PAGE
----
, Volume 102, Issue 8, pp 571-581
Date: 01 May 2013

Persistent angina: highly prevalent and associated with long-term anxiety, depression, low physical functioning, and quality of life in stable angina pectoris

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To evaluate persistent angina in stable angina pectoris with no obstructive coronary artery disease (CAD) compared to obstructive CAD and its relation to long-term anxiety, depression, quality of life (QOL), and physical functioning.

Methods and results

We invited 357 patients (men = 191; women = 166; response rate 83 %) with no prior cardiovascular disease who had a first-time coronary angiography (CAG) in 2008–2009 due to suspected stable angina to participate in a questionnaire survey in 2011 with the Seattle Angina Questionnaire and the Hospital Anxiety and Depression Scale as key elements. Long-term persistent angina (i.e., symptoms at least once a month) was present in 64 % of patients with diffuse non-obstructive CAD (1–49 % stenosis), 49 % of patients with normal coronary arteries (0 % stenosis), and 41 % of patients with obstructive CAD (≥50 % stenosis) (P = 0.01). Depression and anxiety were more common in patients with persistent angina: 24 versus 7 % (P < 0.001) reported HADS-Depression-scores >7 and 42 versus 21 % (P < 0.001) reported HADS-Anxiety-scores >7. In multivariate regression models, persistent angina was associated with depression (OR 4.3, 95 % confidence interval (CI) 1.9–9.6, P < 0.001), anxiety (OR 2.9, 95 % CI 1.6–5.1, P < 0.001), the severity of persistent angina with impaired physical functioning (P < 0.001), and QOL (P < 0.001); whereas outcomes were not related to age, gender, or degree of CAD.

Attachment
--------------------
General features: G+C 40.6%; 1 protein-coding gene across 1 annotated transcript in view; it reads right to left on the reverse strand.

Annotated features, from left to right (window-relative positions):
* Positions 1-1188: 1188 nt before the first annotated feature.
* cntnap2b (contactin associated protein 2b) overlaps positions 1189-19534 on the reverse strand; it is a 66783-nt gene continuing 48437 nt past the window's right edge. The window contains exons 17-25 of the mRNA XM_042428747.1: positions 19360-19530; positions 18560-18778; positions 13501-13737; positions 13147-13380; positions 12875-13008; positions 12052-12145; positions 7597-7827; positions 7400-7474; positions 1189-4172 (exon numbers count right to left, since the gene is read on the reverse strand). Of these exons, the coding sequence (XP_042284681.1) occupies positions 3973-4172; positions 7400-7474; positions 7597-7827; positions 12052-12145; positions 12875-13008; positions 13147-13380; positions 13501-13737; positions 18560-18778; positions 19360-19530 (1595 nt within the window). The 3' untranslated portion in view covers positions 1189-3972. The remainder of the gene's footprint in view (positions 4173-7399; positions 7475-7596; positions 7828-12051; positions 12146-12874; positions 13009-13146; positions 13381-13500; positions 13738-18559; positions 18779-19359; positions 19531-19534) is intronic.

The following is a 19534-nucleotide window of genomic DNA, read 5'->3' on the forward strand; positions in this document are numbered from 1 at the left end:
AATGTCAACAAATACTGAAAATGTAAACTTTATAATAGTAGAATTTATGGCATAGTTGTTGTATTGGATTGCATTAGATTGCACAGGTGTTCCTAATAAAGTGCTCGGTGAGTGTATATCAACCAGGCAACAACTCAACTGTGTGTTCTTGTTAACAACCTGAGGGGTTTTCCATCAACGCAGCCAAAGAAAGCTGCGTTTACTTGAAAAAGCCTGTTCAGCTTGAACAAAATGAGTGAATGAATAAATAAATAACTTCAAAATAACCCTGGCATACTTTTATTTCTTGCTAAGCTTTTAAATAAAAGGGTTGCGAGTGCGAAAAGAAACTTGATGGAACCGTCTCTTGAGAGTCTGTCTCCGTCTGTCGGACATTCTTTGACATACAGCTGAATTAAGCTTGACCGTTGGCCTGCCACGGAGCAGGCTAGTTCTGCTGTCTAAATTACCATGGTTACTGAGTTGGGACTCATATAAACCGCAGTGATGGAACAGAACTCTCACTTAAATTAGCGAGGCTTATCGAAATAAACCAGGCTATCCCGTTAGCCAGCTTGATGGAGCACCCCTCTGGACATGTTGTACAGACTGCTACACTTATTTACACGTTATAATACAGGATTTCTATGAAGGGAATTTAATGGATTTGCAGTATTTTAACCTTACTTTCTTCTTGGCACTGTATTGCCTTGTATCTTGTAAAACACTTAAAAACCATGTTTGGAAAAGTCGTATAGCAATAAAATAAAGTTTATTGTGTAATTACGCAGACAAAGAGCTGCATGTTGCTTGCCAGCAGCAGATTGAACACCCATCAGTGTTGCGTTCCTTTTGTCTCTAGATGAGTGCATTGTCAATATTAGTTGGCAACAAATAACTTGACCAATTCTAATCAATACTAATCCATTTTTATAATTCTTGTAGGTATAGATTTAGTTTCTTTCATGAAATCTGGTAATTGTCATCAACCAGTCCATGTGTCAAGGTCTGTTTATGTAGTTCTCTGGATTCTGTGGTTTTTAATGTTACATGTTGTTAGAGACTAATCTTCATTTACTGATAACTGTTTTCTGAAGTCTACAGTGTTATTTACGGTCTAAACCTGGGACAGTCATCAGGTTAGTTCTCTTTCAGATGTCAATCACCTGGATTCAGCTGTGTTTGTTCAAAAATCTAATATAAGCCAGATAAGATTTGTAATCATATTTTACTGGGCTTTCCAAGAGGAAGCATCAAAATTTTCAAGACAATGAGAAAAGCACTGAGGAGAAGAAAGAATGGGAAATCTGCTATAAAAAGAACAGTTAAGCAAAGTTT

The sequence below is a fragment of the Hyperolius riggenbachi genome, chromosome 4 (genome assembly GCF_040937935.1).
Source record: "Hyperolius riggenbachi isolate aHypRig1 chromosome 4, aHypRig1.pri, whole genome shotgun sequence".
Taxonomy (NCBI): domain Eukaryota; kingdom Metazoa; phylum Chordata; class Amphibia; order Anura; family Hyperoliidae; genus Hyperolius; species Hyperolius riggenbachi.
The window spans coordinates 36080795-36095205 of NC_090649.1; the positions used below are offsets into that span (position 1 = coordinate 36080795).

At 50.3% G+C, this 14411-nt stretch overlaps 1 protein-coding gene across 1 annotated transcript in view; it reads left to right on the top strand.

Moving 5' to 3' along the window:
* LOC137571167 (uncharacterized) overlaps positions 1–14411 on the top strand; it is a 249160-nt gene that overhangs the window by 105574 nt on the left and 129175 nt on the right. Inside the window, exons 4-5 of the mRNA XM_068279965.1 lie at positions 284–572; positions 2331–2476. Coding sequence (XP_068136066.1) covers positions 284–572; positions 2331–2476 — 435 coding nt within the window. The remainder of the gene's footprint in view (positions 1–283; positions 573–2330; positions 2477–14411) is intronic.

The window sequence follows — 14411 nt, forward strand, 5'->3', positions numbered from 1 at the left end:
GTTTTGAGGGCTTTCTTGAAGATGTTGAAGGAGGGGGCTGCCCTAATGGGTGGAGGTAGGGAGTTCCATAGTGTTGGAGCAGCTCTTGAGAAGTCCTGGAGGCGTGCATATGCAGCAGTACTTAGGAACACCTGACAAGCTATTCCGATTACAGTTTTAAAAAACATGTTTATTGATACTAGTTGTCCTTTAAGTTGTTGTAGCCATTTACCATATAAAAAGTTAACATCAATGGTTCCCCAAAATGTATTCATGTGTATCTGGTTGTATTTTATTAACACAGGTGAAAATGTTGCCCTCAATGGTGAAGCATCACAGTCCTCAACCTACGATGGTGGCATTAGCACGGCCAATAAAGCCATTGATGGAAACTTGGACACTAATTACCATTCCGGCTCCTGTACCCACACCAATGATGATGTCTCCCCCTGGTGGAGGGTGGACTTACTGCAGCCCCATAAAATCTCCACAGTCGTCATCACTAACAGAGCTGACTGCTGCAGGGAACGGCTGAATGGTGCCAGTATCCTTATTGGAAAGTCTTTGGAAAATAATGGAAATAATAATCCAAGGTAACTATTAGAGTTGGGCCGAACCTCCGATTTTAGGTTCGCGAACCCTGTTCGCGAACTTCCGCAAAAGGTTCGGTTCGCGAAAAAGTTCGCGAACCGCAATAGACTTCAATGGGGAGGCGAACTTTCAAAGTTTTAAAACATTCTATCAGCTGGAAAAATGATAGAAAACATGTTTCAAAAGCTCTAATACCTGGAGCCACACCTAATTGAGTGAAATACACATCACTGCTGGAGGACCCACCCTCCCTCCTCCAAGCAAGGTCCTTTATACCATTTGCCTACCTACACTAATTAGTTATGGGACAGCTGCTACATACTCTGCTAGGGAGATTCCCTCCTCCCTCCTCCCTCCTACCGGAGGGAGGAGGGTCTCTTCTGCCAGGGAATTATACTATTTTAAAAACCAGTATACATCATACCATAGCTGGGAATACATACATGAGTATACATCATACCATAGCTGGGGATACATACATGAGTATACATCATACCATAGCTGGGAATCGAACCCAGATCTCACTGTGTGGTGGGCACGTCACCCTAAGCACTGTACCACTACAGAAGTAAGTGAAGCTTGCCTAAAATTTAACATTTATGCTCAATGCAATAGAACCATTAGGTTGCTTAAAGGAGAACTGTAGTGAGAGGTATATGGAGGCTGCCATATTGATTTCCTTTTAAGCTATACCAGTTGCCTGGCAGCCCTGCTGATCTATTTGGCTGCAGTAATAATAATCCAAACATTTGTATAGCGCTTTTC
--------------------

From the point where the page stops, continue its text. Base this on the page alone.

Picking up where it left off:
The study indicates higher prevalence of persistent angina in patients with diffuse non-obstructive CAD or normal coronary arteries than in patients with obstructive CAD. Persistent angina symptoms were associated with long-term anxiety, depression, impaired physical functioning, and QOL irrespective of the degree of CAD. Contrary to common perception, excluding obstructive CAD in stable angina does not ensure a favorable disease course, and further risk stratification and treatment strategies are warranted.